Monday, May 16, 2016

Try This Black Cap On

Above: These beautiful bronze irises were a gift from someone a number of years ago. They've survived my move nine years ago, but are now in danger of being swamped by a tall yellow iris and a mass of white prairie sage. I frequently forget that they are there and find myself a bit surprised when they bloom. The first blossoms always elicit an "Oh, yeah."

If I can manage to not get lost in all my other tasks, I hope to move some of these unique irises to a less populated spot (as well as dig out some of the prairie sage).

The old-fashioned purple iris also are in bloom and releasing the most heavenly scent. No other iris has such a delicious fragrance. I always look forward to their blooming, as inhaling their scent seems to me like breathing fresh air for the first time in a long time. Alas, their bloom season is short.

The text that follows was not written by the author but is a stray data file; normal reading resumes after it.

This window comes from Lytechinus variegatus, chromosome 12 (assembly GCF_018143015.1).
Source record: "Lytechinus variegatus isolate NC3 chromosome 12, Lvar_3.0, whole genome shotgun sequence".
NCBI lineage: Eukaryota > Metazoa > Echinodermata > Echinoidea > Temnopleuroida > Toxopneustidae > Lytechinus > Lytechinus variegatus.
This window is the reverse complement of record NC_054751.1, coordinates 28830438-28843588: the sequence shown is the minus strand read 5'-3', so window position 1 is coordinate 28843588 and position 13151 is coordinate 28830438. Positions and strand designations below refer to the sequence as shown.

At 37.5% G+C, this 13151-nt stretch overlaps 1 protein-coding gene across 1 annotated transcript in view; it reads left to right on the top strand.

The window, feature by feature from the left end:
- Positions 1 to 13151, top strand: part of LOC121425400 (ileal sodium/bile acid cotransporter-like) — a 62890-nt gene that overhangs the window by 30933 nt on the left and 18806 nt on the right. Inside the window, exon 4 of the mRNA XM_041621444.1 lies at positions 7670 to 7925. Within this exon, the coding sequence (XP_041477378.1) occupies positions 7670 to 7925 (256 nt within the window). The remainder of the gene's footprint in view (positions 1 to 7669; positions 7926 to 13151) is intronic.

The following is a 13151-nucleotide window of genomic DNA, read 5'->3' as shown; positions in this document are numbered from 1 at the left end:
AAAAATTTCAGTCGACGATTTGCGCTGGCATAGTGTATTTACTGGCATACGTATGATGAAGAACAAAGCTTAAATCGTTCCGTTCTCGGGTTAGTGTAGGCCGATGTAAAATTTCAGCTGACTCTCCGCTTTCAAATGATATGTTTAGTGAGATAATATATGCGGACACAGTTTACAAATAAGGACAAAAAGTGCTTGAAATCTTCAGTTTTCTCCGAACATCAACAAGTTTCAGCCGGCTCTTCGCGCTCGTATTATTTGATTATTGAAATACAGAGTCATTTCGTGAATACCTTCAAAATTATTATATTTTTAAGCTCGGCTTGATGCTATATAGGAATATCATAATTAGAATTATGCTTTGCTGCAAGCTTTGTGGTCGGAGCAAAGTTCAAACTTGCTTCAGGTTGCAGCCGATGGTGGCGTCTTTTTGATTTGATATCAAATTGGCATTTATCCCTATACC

Below: And this is my black raspberry tangle.

You should see fence posts with wire strung between them and all of the second-year fruiting canes tied to the wire. Instead, you see a mad tangle, with the second-year canes flopping on the ground, many of them rooted at the end. So, good news, I'll have more black raspberry plants to put somewhere. Bad news, I can't just walk between the three rows. I should have put the fenceposts and wire in last spring, when I planted these monsters. But I didn't. Lots of excuses; but that doesn't change the scenes.

The more upright canes that you see are mostly this year's growth, which will give me berries next year. This tangle got planted in an area that we prepared for potential fruit trees and definitely some kind of berries. We layered wood chips and compost over the area at the edge of the woods. In some place the mulch/compost was at least three feet thick because of the slope toward the rock ledge where the hill drops off. Then we waited for three years as the mulch decomposed and developed a luscious fungal composition that is favored by woodland types.